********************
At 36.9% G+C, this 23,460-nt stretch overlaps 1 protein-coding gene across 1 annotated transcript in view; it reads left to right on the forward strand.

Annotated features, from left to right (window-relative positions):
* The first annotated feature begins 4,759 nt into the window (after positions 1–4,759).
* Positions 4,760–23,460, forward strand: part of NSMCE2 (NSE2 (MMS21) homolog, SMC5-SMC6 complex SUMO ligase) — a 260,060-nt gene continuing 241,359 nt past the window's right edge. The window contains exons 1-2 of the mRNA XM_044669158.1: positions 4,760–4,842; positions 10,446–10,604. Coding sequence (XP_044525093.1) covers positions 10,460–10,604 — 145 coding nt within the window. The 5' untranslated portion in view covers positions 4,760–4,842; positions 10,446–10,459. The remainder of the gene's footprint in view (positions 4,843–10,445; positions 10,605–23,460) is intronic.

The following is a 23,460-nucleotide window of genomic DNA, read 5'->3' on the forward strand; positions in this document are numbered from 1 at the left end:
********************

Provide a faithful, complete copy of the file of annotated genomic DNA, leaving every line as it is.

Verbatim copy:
At 36.9% G+C, this 23,460-nt stretch overlaps 1 protein-coding gene across 1 annotated transcript in view; it reads left to right on the forward strand.

Annotated features, from left to right (window-relative positions):
* The first annotated feature begins 4,759 nt into the window (after positions 1–4,759).
* Positions 4,760–23,460, forward strand: part of NSMCE2 (NSE2 (MMS21) homolog, SMC5-SMC6 complex SUMO ligase) — a 260,060-nt gene continuing 241,359 nt past the window's right edge. The window contains exons 1-2 of the mRNA XM_044669158.1: positions 4,760–4,842; positions 10,446–10,604. Coding sequence (XP_044525093.1) covers positions 10,460–10,604 — 145 coding nt within the window. The 5' untranslated portion in view covers positions 4,760–4,842; positions 10,446–10,459. The remainder of the gene's footprint in view (positions 4,843–10,445; positions 10,605–23,460) is intronic.

The following is a 23,460-nucleotide window of genomic DNA, read 5'->3' on the forward strand; positions in this document are numbered from 1 at the left end: